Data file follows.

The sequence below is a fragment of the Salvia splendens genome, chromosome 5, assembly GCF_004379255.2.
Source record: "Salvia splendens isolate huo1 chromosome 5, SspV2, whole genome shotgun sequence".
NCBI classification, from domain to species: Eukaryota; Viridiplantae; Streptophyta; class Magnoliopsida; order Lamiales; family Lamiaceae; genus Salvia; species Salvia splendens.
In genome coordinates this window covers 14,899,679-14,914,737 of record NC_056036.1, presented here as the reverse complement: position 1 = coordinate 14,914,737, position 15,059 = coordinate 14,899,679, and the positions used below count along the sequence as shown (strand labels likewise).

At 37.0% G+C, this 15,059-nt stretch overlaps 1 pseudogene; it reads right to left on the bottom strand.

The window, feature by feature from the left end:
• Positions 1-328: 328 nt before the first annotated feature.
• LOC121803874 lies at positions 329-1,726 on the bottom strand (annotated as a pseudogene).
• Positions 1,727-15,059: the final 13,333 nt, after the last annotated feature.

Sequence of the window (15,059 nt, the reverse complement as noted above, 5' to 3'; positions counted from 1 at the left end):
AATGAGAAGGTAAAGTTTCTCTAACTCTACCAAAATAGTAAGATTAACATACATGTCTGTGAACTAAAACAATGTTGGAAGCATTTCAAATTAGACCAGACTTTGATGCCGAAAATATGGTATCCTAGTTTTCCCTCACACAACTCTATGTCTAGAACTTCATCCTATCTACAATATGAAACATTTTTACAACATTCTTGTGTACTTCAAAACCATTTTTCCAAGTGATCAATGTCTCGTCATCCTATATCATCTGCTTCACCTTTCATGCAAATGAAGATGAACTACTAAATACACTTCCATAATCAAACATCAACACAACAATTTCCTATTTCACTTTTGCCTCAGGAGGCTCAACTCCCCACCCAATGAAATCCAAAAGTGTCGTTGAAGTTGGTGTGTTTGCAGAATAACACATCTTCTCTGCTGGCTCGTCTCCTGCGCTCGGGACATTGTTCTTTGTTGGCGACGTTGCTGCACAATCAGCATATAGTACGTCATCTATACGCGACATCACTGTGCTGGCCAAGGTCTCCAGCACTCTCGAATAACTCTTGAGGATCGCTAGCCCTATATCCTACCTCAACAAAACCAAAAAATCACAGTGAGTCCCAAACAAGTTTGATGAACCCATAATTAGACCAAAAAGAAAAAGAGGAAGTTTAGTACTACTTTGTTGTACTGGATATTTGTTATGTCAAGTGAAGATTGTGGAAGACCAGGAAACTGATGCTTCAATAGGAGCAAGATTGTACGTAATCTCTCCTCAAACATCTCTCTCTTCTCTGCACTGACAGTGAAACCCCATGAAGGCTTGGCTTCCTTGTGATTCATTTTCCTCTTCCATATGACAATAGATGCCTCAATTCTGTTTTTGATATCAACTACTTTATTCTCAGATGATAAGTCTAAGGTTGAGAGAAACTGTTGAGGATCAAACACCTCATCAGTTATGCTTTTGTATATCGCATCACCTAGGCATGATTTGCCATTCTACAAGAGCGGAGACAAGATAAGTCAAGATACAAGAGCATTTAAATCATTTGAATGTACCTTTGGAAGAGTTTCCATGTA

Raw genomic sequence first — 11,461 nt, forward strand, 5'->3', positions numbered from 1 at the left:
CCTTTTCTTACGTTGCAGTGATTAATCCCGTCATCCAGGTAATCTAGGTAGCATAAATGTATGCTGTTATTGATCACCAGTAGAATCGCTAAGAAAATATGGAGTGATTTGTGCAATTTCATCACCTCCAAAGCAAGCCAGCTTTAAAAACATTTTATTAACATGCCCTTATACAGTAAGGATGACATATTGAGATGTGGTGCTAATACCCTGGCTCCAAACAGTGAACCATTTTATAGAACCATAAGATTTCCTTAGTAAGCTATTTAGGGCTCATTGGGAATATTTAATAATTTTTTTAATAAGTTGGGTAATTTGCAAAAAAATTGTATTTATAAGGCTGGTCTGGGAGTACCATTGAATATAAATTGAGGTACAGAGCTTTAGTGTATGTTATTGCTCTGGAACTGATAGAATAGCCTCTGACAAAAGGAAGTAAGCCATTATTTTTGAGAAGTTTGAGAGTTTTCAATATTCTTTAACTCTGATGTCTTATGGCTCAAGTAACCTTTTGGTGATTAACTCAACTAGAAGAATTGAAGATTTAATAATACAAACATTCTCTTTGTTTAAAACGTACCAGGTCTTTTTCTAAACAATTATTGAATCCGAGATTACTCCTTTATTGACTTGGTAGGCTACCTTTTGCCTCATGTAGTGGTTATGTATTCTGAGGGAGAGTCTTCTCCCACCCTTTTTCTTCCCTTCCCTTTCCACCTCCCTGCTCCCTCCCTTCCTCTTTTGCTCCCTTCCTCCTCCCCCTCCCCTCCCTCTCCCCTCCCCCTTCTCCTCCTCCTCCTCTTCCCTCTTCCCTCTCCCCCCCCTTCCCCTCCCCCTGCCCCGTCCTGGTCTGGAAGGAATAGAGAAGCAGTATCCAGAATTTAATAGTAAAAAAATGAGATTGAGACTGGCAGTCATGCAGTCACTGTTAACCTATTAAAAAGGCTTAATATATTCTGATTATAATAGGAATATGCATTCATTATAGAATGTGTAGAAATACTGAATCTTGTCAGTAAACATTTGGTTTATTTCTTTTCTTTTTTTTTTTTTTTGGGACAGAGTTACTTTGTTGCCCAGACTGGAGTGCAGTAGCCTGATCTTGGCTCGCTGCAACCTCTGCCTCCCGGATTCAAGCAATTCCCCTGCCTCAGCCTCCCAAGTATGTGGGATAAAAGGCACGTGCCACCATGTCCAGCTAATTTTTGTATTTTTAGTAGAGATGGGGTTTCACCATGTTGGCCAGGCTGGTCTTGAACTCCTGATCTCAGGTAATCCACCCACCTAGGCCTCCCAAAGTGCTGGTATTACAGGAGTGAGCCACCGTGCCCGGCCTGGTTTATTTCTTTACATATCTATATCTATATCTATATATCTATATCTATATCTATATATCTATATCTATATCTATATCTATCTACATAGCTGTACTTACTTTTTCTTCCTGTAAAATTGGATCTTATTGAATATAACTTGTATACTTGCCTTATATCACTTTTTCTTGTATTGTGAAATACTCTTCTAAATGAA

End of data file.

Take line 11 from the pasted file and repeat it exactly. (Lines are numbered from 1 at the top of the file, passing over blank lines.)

AATGAGAAGGTAAAGTTTCTCTAACTCTACCAAAATAGTAAGATTAACATACATGTCTGTGAACTAAAACAATGTTGGAAGCATTTCAAATTAGACCAGACTTTGATGCCGAAAATATGGTATCCTAGTTTTCCCTCACACAACTCTATGTCTAGAACTTCATCCTATCTACAATATGAAACATTTTTACAACATTCTTGTGTACTTCAAAACCATTTTTCCAAGTGATCAATGTCTCGTCATCCTATATCATCTGCTTCACCTTTCATGCAAATGAAGATGAACTACTAAATACACTTCCATAATCAAACATCAACACAACAATTTCCTATTTCACTTTTGCCTCAGGAGGCTCAACTCCCCACCCAATGAAATCCAAAAGTGTCGTTGAAGTTGGTGTGTTTGCAGAATAACACATCTTCTCTGCTGGCTCGTCTCCTGCGCTCGGGACATTGTTCTTTGTTGGCGACGTTGCTGCACAATCAGCATATAGTACGTCATCTATACGCGACATCACTGTGCTGGCCAAGGTCTCCAGCACTCTCGAATAACTCTTGAGGATCGCTAGCCCTATATCCTACCTCAACAAAACCAAAAAATCACAGTGAGTCCCAAACAAGTTTGATGAACCCATAATTAGACCAAAAAGAAAAAGAGGAAGTTTAGTACTACTTTGTTGTACTGGATATTTGTTATGTCAAGTGAAGATTGTGGAAGACCAGGAAACTGATGCTTCAATAGGAGCAAGATTGTACGTAATCTCTCCTCAAACATCTCTCTCTTCTCTGCACTGACAGTGAAACCCCATGAAGGCTTGGCTTCCTTGTGATTCATTTTCCTCTTCCATATGACAATAGATGCCTCAATTCTGTTTTTGATATCAACTACTTTATTCTCAGATGATAAGTCTAAGGTTGAGAGAAACTGTTGAGGATCAAACACCTCATCAGTTATGCTTTTGTATATCGCATCACCTAGGCATGATTTGCCATTCTACAAGAGCGGAGACAAGATAAGTCAAGATACAAGAGCATTTAAATCATTTGAATGTACCTTTGGAAGAGTTTCCATGTA